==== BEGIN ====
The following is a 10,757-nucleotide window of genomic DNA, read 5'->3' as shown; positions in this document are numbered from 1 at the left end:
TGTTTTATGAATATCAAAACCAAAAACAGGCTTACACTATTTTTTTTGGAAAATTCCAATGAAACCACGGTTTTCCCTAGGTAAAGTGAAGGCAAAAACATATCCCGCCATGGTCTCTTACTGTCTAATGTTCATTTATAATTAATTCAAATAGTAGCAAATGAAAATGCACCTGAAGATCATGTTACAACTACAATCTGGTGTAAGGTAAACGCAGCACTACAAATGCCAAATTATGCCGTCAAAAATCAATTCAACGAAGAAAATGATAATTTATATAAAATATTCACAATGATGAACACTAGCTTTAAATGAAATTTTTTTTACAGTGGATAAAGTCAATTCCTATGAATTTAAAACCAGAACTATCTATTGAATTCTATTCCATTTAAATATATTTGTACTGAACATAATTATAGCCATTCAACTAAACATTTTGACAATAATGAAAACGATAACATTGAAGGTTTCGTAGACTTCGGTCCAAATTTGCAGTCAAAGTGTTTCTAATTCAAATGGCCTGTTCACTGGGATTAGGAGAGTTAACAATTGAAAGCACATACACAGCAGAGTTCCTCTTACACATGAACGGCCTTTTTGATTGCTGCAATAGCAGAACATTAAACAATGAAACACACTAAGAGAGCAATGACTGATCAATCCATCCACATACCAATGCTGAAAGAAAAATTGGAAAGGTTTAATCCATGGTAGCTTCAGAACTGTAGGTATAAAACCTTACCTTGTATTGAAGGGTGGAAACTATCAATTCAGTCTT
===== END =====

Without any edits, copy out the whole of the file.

The following is a 10,757-nucleotide window of genomic DNA, read 5'->3' as shown; positions in this document are numbered from 1 at the left end:
TGTTTTATGAATATCAAAACCAAAAACAGGCTTACACTATTTTTTTTGGAAAATTCCAATGAAACCACGGTTTTCCCTAGGTAAAGTGAAGGCAAAAACATATCCCGCCATGGTCTCTTACTGTCTAATGTTCATTTATAATTAATTCAAATAGTAGCAAATGAAAATGCACCTGAAGATCATGTTACAACTACAATCTGGTGTAAGGTAAACGCAGCACTACAAATGCCAAATTATGCCGTCAAAAATCAATTCAACGAAGAAAATGATAATTTATATAAAATATTCACAATGATGAACACTAGCTTTAAATGAAATTTTTTTTACAGTGGATAAAGTCAATTCCTATGAATTTAAAACCAGAACTATCTATTGAATTCTATTCCATTTAAATATATTTGTACTGAACATAATTATAGCCATTCAACTAAACATTTTGACAATAATGAAAACGATAACATTGAAGGTTTCGTAGACTTCGGTCCAAATTTGCAGTCAAAGTGTTTCTAATTCAAATGGCCTGTTCACTGGGATTAGGAGAGTTAACAATTGAAAGCACATACACAGCAGAGTTCCTCTTACACATGAACGGCCTTTTTGATTGCTGCAATAGCAGAACATTAAACAATGAAACACACTAAGAGAGCAATGACTGATCAATCCATCCACATACCAATGCTGAAAGAAAAATTGGAAAGGTTTAATCCATGGTAGCTTCAGAACTGTAGGTATAAAACCTTACCTTGTATTGAAGGGTGGAAACTATCAATTCAGTCTT